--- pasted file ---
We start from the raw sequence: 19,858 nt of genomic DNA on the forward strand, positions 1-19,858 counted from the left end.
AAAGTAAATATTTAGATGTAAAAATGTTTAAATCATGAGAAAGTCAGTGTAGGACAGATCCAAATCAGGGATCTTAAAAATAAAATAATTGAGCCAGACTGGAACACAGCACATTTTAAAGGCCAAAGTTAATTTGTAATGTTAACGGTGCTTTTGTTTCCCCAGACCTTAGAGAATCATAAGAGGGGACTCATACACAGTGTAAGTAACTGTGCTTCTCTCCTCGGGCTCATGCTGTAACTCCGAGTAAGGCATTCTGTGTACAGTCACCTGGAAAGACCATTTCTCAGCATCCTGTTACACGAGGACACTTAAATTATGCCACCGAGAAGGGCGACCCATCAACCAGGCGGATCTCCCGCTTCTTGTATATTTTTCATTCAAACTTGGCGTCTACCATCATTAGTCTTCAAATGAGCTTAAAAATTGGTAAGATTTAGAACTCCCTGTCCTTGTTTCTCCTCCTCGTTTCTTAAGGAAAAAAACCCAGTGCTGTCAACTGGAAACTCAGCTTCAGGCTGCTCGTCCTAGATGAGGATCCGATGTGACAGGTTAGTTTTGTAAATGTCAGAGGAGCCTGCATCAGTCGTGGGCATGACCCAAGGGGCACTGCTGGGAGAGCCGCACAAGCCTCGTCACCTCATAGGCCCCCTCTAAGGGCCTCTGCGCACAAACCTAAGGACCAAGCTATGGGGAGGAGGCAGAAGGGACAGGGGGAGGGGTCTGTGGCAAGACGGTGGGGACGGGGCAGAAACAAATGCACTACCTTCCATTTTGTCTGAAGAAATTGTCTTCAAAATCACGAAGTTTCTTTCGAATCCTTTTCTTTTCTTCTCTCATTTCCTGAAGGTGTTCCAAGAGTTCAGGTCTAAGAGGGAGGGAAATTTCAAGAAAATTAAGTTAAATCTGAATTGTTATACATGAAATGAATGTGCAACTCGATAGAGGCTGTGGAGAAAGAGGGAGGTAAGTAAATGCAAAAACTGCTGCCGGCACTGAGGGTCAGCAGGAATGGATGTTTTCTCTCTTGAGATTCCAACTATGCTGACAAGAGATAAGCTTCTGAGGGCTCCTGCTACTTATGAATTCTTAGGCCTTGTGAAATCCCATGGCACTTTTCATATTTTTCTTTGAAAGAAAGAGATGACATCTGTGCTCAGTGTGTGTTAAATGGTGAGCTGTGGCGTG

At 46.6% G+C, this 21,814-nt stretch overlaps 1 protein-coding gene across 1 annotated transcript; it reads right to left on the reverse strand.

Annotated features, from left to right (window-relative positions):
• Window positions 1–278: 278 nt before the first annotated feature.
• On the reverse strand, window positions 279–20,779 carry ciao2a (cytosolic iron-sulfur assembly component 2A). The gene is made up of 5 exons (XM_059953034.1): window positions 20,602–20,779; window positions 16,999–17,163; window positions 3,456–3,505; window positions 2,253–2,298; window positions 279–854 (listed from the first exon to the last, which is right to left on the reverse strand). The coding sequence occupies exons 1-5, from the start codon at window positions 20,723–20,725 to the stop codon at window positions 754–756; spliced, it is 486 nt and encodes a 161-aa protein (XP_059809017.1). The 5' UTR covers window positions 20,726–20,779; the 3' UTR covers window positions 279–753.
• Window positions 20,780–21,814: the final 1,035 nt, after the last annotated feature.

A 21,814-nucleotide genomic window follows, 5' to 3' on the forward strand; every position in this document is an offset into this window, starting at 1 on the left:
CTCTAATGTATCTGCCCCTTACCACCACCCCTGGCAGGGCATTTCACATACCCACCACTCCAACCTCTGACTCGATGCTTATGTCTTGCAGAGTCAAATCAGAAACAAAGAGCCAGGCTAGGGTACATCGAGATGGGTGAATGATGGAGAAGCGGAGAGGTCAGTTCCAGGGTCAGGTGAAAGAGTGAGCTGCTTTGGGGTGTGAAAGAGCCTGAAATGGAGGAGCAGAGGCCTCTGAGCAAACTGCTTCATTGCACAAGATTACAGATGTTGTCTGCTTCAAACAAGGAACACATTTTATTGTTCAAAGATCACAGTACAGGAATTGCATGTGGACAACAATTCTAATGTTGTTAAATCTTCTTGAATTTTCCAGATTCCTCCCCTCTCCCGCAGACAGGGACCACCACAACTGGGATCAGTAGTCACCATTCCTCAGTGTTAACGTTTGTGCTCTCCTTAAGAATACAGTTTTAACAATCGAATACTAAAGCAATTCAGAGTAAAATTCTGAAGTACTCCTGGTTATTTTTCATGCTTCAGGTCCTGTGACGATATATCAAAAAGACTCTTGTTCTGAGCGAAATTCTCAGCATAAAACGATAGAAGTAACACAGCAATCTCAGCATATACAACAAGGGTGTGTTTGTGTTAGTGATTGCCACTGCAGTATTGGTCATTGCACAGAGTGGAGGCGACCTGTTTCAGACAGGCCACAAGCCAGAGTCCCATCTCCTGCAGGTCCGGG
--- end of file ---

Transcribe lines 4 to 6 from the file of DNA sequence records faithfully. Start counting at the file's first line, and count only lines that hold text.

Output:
Annotated features, from left to right (window-relative positions):
• Window positions 1–278: 278 nt before the first annotated feature.
• On the reverse strand, window positions 279–20,779 carry ciao2a (cytosolic iron-sulfur assembly component 2A). The gene is made up of 5 exons (XM_059953034.1): window positions 20,602–20,779; window positions 16,999–17,163; window positions 3,456–3,505; window positions 2,253–2,298; window positions 279–854 (listed from the first exon to the last, which is right to left on the reverse strand). The coding sequence occupies exons 1-5, from the start codon at window positions 20,723–20,725 to the stop codon at window positions 754–756; spliced, it is 486 nt and encodes a 161-aa protein (XP_059809017.1). The 5' UTR covers window positions 20,726–20,779; the 3' UTR covers window positions 279–753.